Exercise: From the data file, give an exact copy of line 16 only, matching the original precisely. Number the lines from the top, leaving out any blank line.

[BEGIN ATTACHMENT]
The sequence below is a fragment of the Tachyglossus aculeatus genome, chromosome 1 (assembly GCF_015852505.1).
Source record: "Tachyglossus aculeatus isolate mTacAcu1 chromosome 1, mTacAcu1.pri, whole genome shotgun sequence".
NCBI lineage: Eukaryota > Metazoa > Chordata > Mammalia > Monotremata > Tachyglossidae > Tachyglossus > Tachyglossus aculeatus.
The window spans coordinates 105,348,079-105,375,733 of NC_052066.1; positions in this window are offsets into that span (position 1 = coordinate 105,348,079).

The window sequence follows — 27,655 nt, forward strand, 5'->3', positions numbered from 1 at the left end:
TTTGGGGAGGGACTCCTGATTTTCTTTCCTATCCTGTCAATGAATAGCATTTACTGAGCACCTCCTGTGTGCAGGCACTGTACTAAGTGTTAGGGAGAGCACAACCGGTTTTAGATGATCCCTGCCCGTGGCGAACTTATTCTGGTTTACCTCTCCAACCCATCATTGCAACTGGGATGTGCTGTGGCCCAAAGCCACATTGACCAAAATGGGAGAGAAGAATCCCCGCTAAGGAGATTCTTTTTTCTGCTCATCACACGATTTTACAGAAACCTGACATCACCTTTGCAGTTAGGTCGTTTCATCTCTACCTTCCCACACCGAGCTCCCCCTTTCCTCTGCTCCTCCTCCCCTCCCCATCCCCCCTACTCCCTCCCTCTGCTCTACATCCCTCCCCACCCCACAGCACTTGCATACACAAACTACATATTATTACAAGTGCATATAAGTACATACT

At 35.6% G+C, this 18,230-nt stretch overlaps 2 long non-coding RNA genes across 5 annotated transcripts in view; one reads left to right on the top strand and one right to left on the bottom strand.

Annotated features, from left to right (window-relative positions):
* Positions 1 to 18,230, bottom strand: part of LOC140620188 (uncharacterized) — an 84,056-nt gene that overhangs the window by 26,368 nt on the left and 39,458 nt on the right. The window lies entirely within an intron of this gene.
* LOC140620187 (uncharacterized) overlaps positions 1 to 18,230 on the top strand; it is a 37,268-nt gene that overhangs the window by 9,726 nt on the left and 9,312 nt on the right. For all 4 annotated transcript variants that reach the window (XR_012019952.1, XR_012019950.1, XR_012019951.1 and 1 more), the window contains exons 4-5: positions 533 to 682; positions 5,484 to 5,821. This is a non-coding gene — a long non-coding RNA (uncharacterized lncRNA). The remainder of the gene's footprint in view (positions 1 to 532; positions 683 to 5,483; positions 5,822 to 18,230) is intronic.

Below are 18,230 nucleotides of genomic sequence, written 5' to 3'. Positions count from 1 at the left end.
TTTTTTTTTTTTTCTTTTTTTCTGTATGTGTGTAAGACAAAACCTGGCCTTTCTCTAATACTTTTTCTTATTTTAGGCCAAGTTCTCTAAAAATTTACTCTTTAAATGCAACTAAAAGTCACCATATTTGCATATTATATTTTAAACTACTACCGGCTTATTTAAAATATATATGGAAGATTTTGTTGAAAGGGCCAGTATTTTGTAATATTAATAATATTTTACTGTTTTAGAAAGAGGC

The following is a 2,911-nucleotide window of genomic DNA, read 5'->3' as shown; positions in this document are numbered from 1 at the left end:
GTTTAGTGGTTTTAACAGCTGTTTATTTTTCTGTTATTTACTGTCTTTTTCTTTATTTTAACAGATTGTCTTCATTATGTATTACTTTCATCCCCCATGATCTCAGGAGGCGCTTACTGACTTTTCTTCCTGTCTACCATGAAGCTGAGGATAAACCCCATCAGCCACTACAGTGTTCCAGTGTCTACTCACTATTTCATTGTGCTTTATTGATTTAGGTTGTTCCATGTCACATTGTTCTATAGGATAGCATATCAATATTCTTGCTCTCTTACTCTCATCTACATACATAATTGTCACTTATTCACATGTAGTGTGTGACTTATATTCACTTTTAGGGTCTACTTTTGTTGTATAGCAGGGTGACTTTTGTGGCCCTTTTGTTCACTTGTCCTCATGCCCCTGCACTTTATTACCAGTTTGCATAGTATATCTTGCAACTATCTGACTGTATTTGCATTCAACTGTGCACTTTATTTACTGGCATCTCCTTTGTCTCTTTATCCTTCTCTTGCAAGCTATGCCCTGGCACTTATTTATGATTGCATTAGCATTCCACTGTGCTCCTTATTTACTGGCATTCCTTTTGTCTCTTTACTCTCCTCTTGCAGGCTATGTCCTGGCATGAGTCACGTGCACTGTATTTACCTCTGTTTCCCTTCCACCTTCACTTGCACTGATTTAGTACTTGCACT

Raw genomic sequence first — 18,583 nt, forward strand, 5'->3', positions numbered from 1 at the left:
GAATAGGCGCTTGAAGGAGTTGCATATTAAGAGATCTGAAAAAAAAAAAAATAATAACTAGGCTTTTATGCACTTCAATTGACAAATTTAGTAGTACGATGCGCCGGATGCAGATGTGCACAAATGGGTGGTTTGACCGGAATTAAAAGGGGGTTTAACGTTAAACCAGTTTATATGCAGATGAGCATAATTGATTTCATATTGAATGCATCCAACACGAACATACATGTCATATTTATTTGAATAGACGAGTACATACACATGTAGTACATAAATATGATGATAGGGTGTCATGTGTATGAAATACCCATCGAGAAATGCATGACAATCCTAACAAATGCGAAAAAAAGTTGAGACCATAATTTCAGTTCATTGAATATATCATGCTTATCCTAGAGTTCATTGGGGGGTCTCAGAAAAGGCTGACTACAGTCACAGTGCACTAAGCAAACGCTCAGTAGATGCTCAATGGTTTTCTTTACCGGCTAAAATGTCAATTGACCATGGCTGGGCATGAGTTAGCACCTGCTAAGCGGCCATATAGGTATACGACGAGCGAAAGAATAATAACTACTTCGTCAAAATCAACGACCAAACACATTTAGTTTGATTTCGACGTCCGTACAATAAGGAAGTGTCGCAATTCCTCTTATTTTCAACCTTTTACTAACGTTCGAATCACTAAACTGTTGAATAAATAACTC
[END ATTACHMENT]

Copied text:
GAATAGGCGCTTGAAGGAGTTGCATATTAAGAGATCTGAAAAAAAAAAAAATAATAACTAGGCTTTTATGCACTTCAATTGACAAATTTAGTAGTACGATGCGCCGGATGCAGATGTGCACAAATGGGTGGTTTGACCGGAATTAAAAGGGGGTTTAACGTTAAACCAGTTTATATGCAGATGAGCATAATTGATTTCATATTGAATGCATCCAACACGAACATACATGTCATATTTATTTGAATAGACGAGTACATACACATGTAGTACATAAATATGATGATAGGGTGTCATGTGTATGAAATACCCATCGAGAAATGCATGACAATCCTAACAAATGCGAAAAAAAGTTGAGACCATAATTTCAGTTCATTGAATATATCATGCTTATCCTAGAGTTCATTGGGGGGTCTCAGAAAAGGCTGACTACAGTCACAGTGCACTAAGCAAACGCTCAGTAGATGCTCAATGGTTTTCTTTACCGGCTAAAATGTCAATTGACCATGGCTGGGCATGAGTTAGCACCTGCTAAGCGGCCATATAGGTATACGACGAGCGAAAGAATAATAACTACTTCGTCAAAATCAACGACCAAACACATTTAGTTTGATTTCGACGTCCGTACAATAAGGAAGTGTCGCAATTCCTCTTATTTTCAACCTTTTACTAACGTTCGAATCACTAAACTGTTGAATAAATAACTC